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Saturday, July 20:  All UR Medicine facilities are open as scheduled and providing safe patient care, with a goal to return all clinical services to full efficiency by early next week.
Patients: click here for more information. Faculty/Staff: click here for information.

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  • Psoriasis is a skin disease in which skin cells go through their life cycle in days, rather than the normal period of weeks. It causes patches of red, itchy skin to appear. This condition is chronic, but many new approaches have been identified that are helping to treat psoriasis more effectively.
  • Psoriatic arthritis is a condition of the joints. About one-third of patients with psoriasis also experience psoriatic arthritis. In about 15% of cases, though, patients with psoriatic arthritis do not have psoriasis. This disease can cause severe pain and disability. One of the greatest problems is that psoriatic arthritis is often misdiagnosed, or diagnosed late. The key to effective treatment is early diagnosis and early intervention.
  • Stress is a critical issue for psoriasis sufferers, in two important ways. The challenge of dealing with the disease is stressful in itself. But stress might actually be one of the triggers of psoriasis. Therefore, finding effective ways to manage stress is an important aspect of treatment.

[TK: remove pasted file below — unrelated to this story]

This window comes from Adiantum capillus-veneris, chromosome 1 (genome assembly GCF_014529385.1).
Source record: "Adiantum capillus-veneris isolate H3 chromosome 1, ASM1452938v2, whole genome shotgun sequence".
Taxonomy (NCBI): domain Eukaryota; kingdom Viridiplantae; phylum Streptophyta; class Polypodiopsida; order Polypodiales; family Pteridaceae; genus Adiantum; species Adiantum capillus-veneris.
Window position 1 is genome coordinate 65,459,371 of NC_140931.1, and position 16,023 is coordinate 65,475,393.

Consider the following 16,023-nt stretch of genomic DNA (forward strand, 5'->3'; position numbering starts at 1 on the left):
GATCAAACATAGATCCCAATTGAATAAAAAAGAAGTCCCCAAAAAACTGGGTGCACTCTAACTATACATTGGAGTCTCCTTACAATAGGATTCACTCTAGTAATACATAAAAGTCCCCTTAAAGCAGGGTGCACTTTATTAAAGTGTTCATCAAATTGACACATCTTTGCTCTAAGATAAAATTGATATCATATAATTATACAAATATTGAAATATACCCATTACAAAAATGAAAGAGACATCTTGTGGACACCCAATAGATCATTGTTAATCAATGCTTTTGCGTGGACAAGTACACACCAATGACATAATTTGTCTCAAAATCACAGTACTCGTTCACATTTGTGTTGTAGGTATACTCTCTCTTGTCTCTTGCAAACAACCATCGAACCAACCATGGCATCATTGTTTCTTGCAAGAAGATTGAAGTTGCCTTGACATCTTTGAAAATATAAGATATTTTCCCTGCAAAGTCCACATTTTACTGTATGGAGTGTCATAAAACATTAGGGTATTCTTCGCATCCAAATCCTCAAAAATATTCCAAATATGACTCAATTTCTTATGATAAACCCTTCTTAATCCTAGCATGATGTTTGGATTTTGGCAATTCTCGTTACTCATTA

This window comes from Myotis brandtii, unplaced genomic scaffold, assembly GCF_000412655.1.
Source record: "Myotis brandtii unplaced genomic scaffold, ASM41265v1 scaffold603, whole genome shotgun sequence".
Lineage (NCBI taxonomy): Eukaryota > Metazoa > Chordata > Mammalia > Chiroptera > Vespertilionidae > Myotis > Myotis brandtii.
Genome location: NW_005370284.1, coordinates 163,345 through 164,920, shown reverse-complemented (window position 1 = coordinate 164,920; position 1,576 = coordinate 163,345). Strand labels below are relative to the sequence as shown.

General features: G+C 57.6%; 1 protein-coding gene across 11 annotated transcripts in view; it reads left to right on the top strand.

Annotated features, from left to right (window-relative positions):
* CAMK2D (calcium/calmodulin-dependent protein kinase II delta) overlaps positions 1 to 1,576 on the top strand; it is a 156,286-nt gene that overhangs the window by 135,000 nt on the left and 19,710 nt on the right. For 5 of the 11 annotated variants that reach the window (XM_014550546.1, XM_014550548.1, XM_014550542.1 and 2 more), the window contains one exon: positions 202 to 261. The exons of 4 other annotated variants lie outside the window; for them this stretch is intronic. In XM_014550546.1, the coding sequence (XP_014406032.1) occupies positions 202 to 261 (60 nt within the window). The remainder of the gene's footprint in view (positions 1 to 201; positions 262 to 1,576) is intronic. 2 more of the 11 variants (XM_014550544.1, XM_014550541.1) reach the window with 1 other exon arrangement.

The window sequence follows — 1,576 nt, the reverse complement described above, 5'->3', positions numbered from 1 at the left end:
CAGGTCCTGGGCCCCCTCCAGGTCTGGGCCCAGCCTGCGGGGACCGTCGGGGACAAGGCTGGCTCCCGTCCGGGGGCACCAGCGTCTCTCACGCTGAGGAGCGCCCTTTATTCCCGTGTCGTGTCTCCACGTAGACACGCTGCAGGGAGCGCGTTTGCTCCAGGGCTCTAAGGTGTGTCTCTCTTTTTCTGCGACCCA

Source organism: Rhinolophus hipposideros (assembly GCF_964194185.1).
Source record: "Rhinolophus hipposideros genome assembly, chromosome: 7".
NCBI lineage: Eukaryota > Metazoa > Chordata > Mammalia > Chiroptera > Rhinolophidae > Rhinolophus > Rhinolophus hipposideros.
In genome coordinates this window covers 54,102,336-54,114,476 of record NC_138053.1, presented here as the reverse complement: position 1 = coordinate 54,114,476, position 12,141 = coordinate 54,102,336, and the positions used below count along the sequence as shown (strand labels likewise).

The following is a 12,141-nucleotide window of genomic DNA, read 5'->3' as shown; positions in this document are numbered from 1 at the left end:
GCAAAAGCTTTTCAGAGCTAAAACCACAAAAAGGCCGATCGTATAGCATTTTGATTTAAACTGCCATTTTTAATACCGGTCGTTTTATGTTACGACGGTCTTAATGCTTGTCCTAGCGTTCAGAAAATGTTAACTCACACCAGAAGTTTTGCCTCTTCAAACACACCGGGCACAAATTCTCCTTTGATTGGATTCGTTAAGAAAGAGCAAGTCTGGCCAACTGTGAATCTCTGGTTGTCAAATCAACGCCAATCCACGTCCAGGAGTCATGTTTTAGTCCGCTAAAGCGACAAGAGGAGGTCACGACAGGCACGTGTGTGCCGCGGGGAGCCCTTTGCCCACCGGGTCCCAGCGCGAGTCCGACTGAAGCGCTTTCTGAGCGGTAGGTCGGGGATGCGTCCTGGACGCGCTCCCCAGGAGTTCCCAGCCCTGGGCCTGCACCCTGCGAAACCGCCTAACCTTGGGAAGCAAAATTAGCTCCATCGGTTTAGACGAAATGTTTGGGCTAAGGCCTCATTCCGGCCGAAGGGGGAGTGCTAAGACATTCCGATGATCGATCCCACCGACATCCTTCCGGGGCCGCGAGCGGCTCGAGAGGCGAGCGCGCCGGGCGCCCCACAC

• Anxiety and depression can often accompany psoriasis. It can also make outbreaks worse. In fact, recent research has shown that depression plays a role in 30% of psoriatic outbreaks. By identifying ways to ease depression, with the help of our doctors, you may be able to improve both your psoriasis symptoms and your quality of life.
  • Obesity, hypertension and type II diabetes are also observed at a higher frequency in psoriasis patients. In a recent study, obesity was found to be a major risk factor for the onset of psoriasis. Obesity can also contribute to high blood pressure and type II diabetes.
  • Heart disease may be associated with psoriasis, according to recent research. The genetic factors that cause psoriasis may also lead to cardiovascular disease. Research has found that patients with psoriasis were twice as likely to experience heart attacks. As a result, patients with psoriasis may need to monitor their heart health from an earlier age.
  • Inflammatory bowel disease can occur in some patients with psoriasis. Some diseases that cause abdominal pain and bloody diarrhea, such as Crohn's disease and ulcerative colitis, can respond to medications that are also effective against psoriasis.
  • Eye inflammation, also called uveitis, can occur in up to 20% of psoriasis patients. Symptoms include redness, eye pain and blurry vision. The inflammation is usually in the front of the eye, but occasionally the retina can be involved as well.